The lyrics to an old Frank Sinatra tune come back to haunt me sometimes. Part of the song goes, “I planned each charted course, each careful step along the byway and more, much more than this, I did it my way.”
Why do these words resonate with me? Before Jesus got ahold of me, I tried to chart my own course. I tried to do things my way. Looking back, I can see my way wasn’t always the best. I didn’t consult the Maker of the Universe before making a decision, especially those affecting not only me, but others as well.
Even though God gives us free will, I want to do life His way.
My confidence was in my own ability to get things done. My faith and hope and assurance rested solely on what I could perceive with my own eyes. I resisted change unless I was in control.
In 2001, a life-changing experience opened my eyes. I began seeking God. As I have grown to trust Him more, my confidence now lies solely in Him. Do I still I have doubts sometimes? Yes. Do I still question God? Yes.
I listened as a friend prayed with me over the phone about a family situation. Melita is a true prayer warrior, and I treasure our bond as sisters-in-Christ.
I had called, leaving a voice message when she didn’t answer. I didn’t expect to hear back until the next day. It was late. However, my friend returned the call before she retired for the night. I was humbled by this beautiful friend’s willingness to return my call so late, even though she has to rise early each morning for work.
Having friends who will stand with you during trials is important. Even more important are those who will drop what they are doing to pray with you when asked.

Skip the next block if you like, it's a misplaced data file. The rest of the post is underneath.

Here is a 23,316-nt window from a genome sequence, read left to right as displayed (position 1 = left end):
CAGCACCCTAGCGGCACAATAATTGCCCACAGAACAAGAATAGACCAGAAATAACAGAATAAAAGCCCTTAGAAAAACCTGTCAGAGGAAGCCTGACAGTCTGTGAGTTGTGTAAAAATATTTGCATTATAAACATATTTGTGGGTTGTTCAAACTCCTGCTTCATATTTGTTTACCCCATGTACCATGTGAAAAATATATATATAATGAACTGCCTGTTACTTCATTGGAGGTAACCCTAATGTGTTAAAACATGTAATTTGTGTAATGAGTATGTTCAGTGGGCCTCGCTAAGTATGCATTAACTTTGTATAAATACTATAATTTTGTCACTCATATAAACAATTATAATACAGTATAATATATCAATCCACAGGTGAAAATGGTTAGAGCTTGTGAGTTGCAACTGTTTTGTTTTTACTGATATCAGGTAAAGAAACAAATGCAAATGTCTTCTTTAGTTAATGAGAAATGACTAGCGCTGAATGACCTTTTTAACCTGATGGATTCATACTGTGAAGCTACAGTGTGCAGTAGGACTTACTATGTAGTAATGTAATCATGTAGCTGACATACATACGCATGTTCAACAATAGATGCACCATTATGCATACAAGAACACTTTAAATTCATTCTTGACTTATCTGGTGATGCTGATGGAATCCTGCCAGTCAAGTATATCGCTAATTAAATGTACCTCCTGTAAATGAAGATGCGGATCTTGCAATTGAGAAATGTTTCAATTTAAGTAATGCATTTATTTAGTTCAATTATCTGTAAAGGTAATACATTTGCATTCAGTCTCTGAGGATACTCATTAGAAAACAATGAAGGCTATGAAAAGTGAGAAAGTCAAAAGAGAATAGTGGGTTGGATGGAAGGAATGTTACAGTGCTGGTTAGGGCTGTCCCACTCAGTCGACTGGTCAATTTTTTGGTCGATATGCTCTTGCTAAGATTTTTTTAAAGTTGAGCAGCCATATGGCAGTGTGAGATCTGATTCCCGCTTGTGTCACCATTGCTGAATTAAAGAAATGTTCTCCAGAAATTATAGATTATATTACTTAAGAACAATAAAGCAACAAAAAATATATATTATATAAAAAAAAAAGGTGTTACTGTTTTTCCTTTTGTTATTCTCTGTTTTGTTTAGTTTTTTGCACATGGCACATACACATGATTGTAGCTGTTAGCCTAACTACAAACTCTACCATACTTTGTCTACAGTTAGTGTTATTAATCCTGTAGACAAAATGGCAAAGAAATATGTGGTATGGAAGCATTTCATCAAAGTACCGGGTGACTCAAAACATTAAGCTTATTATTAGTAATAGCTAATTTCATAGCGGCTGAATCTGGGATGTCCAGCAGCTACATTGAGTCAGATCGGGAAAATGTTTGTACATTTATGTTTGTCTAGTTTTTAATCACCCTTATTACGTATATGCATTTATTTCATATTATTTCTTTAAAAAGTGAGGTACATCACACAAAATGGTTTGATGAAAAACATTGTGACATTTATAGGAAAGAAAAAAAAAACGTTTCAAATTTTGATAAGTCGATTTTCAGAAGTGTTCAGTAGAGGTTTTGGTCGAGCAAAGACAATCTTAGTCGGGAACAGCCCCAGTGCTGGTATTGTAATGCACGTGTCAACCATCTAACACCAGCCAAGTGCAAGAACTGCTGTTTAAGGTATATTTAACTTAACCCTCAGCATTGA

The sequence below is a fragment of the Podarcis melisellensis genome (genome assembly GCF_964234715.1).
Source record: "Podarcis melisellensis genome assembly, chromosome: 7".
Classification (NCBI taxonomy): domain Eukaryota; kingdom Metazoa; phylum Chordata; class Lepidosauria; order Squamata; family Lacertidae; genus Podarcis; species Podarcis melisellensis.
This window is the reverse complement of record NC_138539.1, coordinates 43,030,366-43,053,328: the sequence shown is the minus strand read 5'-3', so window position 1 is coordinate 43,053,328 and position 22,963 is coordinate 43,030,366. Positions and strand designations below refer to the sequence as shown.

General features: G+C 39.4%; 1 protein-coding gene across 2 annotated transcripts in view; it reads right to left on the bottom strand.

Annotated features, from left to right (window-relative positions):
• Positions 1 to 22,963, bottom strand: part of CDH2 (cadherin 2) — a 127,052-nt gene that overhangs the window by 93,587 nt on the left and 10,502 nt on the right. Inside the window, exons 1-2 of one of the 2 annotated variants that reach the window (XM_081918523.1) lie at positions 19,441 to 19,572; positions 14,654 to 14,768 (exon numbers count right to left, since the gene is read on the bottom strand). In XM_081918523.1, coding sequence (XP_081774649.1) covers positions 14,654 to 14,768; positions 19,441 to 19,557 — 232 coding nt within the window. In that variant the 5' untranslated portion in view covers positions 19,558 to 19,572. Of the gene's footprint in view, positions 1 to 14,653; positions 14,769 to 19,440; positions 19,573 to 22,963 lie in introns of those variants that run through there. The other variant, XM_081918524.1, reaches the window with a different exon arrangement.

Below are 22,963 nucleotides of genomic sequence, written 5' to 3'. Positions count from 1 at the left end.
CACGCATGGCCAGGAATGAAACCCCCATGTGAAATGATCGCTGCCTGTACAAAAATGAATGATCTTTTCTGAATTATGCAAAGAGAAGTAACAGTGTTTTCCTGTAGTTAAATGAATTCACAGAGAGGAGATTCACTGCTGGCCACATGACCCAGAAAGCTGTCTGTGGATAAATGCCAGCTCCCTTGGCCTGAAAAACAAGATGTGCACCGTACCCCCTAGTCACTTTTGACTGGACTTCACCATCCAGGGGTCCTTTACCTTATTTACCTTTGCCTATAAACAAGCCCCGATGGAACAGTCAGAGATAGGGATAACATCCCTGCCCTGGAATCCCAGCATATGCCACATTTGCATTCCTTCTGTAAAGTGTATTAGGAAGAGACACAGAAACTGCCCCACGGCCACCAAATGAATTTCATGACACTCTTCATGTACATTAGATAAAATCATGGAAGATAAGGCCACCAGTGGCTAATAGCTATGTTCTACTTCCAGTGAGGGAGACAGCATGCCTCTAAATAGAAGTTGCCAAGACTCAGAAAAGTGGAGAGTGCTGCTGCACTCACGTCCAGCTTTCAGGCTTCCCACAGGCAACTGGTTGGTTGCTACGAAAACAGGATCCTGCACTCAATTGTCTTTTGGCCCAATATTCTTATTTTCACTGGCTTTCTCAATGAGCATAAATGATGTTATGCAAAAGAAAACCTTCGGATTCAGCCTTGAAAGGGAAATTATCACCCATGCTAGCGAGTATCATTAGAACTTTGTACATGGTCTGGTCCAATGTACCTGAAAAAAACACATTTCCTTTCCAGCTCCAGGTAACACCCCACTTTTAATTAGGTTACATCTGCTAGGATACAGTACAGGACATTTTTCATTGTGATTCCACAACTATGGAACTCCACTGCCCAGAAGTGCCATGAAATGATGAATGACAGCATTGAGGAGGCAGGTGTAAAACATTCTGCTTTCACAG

We must believe our all-powerful God loves the people in our prayers.
I’ve learned to pray immediately when someone texts, emails or calls asking for prayer. If I don’t pray at the time of the request, I forget. I also add the person’s name and request to my list so I can continue to pray for God’s intervention or direction for an individual.
God instructs us to pray for others in several places in the Bible. In James 5:16, the apostle writes: “Admit your faults to one another and pray for each other so that you may be healed. The earnest prayer of a righteous man has great power and wonderful results.”
When a child is born, a mother anxiously checks for 10 fingers and 10 toes. She waits to hear the verdict from the medical staff that her child is healthy and whole. It’s a time of wonder when that tiny being is first placed in your arms and a time of uncertainty when you’re released to return home with the responsibilities of caring for a new life.